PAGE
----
The first of September brings many things. The first day of school, my aunt’s birthday, the anniversary of the death of the last passenger pigeon, the greatly over-exaggerated reports of the demise of summer. And once again the Eat Local Challenge rears its delicious head (of lettuce? broccoli? radicchio?).

I volunteer for the group and helped last weekend with the Eat Local Resource Fair, a gathering of local vendors and organizations looking to promote the local foodshed. Held at the Urban Ecology Center, the event attracted more than 400 folks interested in sampling cheeses, bread, ice cream & more and learning about the Challenge through educational workshops and informational tables.

Hey Oak Leaf Trail runners, stop on by!

Hey Oak Leaf Trail runners, stop on by!

A list of some of the food vendors attending:

I cranked through my Challenge last year (read more about each day’s menus, starting here with Day 1) by eating totally locally as the goal, with “grown in Wisconsin” as my definition of local. This year I’m taking a more relaxed approach–using primarily the produce I’m growing or buying at Farmers Markets but not eschewing items which aren’t primarily available from the Wisconsin ecosystem. Those items I simply make sure I buy from local establishments, something I’ve already been doing all year as part of my own Local Challenge.

Eat Local Volunteers at the fair

Eat Local Volunteers at the fair

I’m also hoping to visit some of the restaurants featured in the Eat Local Milwaukee Restaurant Affiliate List. I started on Wednesday night with a visit to one of my favorites, La Merenda. Their chalkboard of ingredients from local sources is lengthy and impressive, and some of their dishes–such as the Colombian calabacitas dish of zucchini, squash, tomatoes, corn, peppers, cheese, and scallion aioli–are 100% local save for the salt and pepper. The meal was a real treat, and Chef Peter thoughtfully stopped by for a quick chat about the “state of local” after we were done.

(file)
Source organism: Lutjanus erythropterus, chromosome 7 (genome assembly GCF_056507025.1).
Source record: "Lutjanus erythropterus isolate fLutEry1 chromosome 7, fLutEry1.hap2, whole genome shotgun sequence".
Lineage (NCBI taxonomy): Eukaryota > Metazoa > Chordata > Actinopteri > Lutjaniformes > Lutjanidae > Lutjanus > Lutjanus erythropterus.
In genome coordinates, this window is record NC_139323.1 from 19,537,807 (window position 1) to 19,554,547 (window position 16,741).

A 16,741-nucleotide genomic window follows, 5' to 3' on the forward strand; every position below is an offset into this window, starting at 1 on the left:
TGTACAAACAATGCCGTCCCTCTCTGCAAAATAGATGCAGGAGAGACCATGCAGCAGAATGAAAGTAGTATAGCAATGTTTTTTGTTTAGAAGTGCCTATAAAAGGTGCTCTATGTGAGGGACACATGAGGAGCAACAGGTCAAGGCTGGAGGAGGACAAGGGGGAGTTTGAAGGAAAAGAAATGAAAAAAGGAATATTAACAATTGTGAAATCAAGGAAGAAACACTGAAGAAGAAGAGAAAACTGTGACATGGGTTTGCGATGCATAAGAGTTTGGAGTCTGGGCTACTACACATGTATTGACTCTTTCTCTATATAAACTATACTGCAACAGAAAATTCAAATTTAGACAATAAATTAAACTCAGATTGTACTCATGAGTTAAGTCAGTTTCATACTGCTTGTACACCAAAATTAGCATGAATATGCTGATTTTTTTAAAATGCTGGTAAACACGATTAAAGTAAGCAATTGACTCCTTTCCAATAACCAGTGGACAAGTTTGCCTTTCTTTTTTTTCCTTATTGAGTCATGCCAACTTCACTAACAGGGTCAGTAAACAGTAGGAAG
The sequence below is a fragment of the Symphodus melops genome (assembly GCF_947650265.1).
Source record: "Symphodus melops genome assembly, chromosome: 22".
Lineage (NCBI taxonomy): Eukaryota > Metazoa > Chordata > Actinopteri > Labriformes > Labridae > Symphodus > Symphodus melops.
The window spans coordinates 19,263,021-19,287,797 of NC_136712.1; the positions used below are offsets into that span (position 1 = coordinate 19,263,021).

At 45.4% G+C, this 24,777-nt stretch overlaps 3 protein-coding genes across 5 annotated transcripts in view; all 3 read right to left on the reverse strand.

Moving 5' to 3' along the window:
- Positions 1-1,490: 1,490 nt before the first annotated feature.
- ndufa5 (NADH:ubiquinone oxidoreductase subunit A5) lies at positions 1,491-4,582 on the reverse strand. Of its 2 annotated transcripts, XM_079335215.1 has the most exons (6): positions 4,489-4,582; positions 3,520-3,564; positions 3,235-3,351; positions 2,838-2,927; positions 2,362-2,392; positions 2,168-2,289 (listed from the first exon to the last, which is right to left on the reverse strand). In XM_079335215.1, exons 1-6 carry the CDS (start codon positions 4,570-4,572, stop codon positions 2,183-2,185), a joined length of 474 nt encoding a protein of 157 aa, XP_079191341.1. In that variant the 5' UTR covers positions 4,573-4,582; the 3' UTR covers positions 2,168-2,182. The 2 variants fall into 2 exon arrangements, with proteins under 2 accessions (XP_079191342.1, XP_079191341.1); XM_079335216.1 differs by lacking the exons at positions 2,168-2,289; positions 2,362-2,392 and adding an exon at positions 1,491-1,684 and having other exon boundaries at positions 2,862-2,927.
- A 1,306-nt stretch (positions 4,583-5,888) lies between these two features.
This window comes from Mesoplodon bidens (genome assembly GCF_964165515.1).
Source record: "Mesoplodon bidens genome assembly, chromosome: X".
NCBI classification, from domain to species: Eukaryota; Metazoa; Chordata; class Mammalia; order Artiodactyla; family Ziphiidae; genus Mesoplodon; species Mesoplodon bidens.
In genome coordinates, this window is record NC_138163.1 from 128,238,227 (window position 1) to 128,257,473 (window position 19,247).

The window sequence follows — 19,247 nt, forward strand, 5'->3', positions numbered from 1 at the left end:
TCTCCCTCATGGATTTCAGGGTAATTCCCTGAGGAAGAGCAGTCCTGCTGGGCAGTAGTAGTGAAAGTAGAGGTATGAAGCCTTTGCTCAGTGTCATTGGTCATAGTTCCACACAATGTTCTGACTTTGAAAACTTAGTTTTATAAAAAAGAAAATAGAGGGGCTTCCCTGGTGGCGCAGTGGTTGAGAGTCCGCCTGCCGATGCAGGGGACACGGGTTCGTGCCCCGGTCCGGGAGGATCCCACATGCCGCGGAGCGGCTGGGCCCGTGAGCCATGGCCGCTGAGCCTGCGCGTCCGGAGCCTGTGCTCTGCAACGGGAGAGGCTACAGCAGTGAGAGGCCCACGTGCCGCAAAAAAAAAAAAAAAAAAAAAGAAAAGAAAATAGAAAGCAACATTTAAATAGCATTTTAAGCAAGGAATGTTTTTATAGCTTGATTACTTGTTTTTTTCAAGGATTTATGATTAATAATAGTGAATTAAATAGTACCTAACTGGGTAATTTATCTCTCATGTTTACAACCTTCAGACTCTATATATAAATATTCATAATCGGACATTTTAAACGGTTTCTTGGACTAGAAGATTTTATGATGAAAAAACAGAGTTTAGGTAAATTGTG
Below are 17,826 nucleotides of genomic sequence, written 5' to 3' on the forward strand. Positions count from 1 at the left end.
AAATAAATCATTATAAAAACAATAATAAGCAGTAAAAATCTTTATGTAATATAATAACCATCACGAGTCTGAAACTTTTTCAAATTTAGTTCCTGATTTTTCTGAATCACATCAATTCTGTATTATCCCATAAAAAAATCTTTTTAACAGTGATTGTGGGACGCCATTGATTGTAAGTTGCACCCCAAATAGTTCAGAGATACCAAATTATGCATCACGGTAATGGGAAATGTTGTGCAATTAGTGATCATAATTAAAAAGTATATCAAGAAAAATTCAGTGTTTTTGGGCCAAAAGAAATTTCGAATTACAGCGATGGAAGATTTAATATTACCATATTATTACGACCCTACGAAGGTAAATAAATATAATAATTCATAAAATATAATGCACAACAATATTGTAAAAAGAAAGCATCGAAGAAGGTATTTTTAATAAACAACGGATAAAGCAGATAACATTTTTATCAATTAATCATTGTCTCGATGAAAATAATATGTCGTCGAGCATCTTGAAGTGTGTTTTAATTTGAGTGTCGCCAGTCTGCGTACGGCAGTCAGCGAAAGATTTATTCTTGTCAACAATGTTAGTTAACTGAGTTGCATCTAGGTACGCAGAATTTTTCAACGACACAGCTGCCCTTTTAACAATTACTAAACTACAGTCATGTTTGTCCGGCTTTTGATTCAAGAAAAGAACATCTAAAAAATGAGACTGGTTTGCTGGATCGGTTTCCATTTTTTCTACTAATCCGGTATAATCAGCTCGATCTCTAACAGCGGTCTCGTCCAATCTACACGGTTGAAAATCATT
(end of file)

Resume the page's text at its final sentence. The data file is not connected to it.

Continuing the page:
Someone at the resource fair asked me, “Why should I care about local?” It’s a straightforward question, enough. It’s a question which has different answers for different people, however. For me it’s about promoting real food and the farmers who have chosen to grow it. It’s about explosive taste and the earthy wholesomeness of a product not reliant on synthetic chemicals or genetic tampering. It’s keeping my food dollars close to home, rather than having my money sprinkled across the globe into the pockets of faceless stockholders.

And, bottom line, I want to eat stuff that doesn’t suck.